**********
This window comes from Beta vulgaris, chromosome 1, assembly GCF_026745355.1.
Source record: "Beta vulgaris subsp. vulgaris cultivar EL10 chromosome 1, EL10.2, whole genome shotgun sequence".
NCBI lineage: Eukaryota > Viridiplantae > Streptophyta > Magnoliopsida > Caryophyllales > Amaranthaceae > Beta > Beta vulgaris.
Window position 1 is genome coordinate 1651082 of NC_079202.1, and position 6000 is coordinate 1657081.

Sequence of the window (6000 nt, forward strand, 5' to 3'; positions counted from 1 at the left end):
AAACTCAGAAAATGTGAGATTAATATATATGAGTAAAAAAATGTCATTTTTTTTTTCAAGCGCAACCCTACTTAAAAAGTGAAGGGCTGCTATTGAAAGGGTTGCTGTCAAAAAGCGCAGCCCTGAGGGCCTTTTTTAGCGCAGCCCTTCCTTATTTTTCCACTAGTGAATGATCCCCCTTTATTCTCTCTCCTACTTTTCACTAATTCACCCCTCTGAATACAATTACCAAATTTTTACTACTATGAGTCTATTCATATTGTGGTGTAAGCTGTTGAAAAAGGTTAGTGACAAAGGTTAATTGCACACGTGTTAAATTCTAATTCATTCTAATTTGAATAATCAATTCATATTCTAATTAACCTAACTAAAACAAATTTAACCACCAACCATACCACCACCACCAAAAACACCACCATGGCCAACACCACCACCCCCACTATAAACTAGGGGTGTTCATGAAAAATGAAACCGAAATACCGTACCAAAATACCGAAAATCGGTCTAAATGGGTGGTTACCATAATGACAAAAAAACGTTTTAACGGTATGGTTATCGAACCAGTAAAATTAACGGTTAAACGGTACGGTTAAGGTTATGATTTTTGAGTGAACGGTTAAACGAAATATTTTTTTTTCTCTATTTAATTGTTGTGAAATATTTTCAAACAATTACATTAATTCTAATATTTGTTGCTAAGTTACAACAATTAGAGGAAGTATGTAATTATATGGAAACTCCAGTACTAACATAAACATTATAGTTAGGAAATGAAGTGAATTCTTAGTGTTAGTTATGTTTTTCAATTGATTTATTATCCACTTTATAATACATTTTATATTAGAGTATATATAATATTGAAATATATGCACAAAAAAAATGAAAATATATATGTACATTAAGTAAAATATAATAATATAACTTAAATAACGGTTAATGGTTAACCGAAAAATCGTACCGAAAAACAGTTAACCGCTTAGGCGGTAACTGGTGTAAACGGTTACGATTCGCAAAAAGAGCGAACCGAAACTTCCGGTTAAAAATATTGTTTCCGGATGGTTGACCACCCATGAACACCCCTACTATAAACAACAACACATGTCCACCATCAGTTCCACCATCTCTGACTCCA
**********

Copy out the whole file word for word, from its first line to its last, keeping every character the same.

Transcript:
This window comes from Beta vulgaris, chromosome 1, assembly GCF_026745355.1.
Source record: "Beta vulgaris subsp. vulgaris cultivar EL10 chromosome 1, EL10.2, whole genome shotgun sequence".
NCBI lineage: Eukaryota > Viridiplantae > Streptophyta > Magnoliopsida > Caryophyllales > Amaranthaceae > Beta > Beta vulgaris.
Window position 1 is genome coordinate 1651082 of NC_079202.1, and position 6000 is coordinate 1657081.

Sequence of the window (6000 nt, forward strand, 5' to 3'; positions counted from 1 at the left end):
AAACTCAGAAAATGTGAGATTAATATATATGAGTAAAAAAATGTCATTTTTTTTTTCAAGCGCAACCCTACTTAAAAAGTGAAGGGCTGCTATTGAAAGGGTTGCTGTCAAAAAGCGCAGCCCTGAGGGCCTTTTTTAGCGCAGCCCTTCCTTATTTTTCCACTAGTGAATGATCCCCCTTTATTCTCTCTCCTACTTTTCACTAATTCACCCCTCTGAATACAATTACCAAATTTTTACTACTATGAGTCTATTCATATTGTGGTGTAAGCTGTTGAAAAAGGTTAGTGACAAAGGTTAATTGCACACGTGTTAAATTCTAATTCATTCTAATTTGAATAATCAATTCATATTCTAATTAACCTAACTAAAACAAATTTAACCACCAACCATACCACCACCACCAAAAACACCACCATGGCCAACACCACCACCCCCACTATAAACTAGGGGTGTTCATGAAAAATGAAACCGAAATACCGTACCAAAATACCGAAAATCGGTCTAAATGGGTGGTTACCATAATGACAAAAAAACGTTTTAACGGTATGGTTATCGAACCAGTAAAATTAACGGTTAAACGGTACGGTTAAGGTTATGATTTTTGAGTGAACGGTTAAACGAAATATTTTTTTTTCTCTATTTAATTGTTGTGAAATATTTTCAAACAATTACATTAATTCTAATATTTGTTGCTAAGTTACAACAATTAGAGGAAGTATGTAATTATATGGAAACTCCAGTACTAACATAAACATTATAGTTAGGAAATGAAGTGAATTCTTAGTGTTAGTTATGTTTTTCAATTGATTTATTATCCACTTTATAATACATTTTATATTAGAGTATATATAATATTGAAATATATGCACAAAAAAAATGAAAATATATATGTACATTAAGTAAAATATAATAATATAACTTAAATAACGGTTAATGGTTAACCGAAAAATCGTACCGAAAAACAGTTAACCGCTTAGGCGGTAACTGGTGTAAACGGTTACGATTCGCAAAAAGAGCGAACCGAAACTTCCGGTTAAAAATATTGTTTCCGGATGGTTGACCACCCATGAACACCCCTACTATAAACAACAACACATGTCCACCATCAGTTCCACCATCTCTGACTCCA